In a surprising move, the Biden administration has decided to remove a Chinese institute from a trade sanctions list in exchange for help from Chinese President Xi Jinping in combatting the deadly fentanyl crisis. The Chinese Ministry of Public Security’s Institute of Forensic Science had been slapped with sanctions in 2020 due to concerns about human rights violations against Uyghurs and other religious minorities in China. However, it seems that President Biden is more concerned about the fentanyl crisis than the plight of the Uyghurs, as the decision to ease off the institute has sparked outrage among Republicans and activists.
Biden removes Chinese institute from sanctions list in exchange for fentanyl cooperation https://t.co/66o1FvzIp8
— The Washington Times (@WashTimes) November 17, 2023
According to reports, the institute’s removal from the sanctions list was made in exchange for Chinese assistance in cracking down on the shipments of chemical precursors used to make fentanyl. While some may see this as a positive step in addressing the overdose crisis, others are criticizing the administration for prioritizing one issue over another. Human rights lawyer Rayhan Asat, who has Uyghur heritage, pointed out that the U.S. has a legal obligation to address atrocity crimes, questioning whether addressing the fentanyl crisis should take precedence over the genocide of the Uyghurs.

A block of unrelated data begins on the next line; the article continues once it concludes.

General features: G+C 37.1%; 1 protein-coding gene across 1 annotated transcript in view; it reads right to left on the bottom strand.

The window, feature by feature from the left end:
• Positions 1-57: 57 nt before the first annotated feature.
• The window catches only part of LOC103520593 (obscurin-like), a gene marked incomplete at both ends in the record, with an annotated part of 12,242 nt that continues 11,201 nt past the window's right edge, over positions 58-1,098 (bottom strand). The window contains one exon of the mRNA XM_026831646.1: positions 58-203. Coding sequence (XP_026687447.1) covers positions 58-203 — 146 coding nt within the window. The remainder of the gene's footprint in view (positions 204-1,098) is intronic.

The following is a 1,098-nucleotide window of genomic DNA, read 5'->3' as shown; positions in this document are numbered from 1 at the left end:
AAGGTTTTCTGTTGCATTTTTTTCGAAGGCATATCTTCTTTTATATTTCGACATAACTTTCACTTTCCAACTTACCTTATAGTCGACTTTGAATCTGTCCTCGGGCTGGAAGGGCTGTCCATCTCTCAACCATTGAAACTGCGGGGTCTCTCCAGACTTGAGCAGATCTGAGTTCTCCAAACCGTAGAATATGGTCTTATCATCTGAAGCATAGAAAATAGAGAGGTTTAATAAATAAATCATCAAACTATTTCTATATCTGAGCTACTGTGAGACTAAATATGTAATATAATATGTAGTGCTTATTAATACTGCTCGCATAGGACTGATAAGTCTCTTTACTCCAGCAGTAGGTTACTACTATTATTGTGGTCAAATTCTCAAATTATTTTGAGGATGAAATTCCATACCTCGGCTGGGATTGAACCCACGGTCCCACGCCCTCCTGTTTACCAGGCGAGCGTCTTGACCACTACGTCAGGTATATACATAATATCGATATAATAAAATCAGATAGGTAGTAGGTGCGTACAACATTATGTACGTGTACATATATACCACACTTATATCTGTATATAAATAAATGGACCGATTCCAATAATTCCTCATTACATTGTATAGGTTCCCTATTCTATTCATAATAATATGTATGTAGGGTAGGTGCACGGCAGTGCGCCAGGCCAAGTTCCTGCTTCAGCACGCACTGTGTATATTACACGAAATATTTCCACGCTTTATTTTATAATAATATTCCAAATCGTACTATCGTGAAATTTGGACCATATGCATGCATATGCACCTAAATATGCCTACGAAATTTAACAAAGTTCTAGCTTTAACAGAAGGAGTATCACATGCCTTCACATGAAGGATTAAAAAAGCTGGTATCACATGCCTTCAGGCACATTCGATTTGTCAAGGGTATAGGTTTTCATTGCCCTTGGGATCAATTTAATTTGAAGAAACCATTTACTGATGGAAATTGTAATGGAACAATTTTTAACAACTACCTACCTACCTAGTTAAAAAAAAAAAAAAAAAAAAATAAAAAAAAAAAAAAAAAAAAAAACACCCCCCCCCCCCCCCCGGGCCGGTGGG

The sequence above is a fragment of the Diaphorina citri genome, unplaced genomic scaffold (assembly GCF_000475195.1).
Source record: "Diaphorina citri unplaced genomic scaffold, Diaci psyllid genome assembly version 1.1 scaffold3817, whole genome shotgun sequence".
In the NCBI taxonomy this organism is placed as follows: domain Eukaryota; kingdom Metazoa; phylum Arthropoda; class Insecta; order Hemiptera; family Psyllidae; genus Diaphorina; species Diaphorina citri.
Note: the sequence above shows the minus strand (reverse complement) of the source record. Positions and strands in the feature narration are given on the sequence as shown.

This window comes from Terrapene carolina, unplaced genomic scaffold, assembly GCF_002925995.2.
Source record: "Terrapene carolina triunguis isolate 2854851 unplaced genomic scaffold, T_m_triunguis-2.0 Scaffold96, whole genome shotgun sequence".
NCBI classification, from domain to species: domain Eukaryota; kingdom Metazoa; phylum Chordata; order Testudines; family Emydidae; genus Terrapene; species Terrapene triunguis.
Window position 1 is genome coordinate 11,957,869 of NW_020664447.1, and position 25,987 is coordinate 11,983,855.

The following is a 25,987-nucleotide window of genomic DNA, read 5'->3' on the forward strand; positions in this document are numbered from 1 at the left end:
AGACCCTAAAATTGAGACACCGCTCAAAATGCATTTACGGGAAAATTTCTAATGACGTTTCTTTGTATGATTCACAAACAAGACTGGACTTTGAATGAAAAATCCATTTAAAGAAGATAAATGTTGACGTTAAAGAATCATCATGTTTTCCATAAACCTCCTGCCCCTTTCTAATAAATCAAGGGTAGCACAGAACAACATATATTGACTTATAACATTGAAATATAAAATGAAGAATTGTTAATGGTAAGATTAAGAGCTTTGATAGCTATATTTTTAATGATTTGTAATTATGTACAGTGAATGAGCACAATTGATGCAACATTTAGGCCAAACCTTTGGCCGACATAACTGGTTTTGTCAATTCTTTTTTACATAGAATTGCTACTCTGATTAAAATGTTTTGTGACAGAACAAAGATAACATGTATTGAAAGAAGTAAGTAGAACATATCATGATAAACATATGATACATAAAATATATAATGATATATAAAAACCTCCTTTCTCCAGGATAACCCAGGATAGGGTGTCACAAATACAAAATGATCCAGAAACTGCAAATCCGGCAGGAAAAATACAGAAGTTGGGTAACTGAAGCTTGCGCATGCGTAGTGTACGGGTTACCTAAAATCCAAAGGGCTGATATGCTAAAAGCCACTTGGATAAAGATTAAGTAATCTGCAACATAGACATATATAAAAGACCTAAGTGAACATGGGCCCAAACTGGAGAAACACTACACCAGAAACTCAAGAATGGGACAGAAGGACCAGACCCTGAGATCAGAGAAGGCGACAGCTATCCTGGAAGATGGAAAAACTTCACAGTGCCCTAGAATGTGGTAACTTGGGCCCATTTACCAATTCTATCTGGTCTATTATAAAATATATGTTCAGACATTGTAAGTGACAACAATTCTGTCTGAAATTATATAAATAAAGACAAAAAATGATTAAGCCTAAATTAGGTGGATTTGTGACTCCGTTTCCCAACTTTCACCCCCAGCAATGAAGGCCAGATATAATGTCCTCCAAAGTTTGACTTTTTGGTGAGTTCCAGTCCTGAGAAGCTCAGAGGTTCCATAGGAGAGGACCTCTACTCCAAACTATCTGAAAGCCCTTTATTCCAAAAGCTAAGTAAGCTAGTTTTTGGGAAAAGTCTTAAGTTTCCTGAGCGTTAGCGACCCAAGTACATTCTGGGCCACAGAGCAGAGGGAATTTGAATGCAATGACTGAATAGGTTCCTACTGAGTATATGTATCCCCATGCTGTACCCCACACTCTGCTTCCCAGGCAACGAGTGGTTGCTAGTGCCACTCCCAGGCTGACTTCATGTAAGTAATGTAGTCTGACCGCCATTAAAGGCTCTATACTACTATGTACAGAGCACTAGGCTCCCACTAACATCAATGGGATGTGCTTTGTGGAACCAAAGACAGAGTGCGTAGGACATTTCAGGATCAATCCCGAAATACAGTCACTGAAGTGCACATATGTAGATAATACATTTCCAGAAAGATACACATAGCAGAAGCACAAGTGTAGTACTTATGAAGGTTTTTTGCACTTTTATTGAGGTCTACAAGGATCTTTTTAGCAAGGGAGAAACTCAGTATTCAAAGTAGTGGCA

Furthermore, the Uyghur Human Rights Project raised concerns about the institute’s involvement in collecting the DNA of millions of Uyghurs without adequate consent, highlighting the human rights abuses perpetrated by the Chinese government. Despite these alarming revelations, the Biden administration still chose to make concessions in exchange for Chinese cooperation on fentanyl.
The decision to remove the institute from the sanctions list underscores the Biden administration’s focus on combating the fentanyl crisis, which has been devastating American communities. While China had previously agreed to halt the shipment of finished fentanyl to the U.S. under pressure from the Trump administration, precursor chemicals from China continue to flow to Mexico, where they are used by drug cartels to produce deadly counterfeit pills. President Biden’s agreement with President Xi includes measures to crack down on these chemical shipments and to target pill presses made in China.
As the Biden administration celebrates this deal as a major victory in the fight against fentanyl, questions remain about the potential ramifications of making concessions to China. The Washington Times has reached out to the White House for comment on the decision to remove the institute from the sanctions list and to inquire about any other concessions made in exchange for Chinese cooperation on the fentanyl crisis.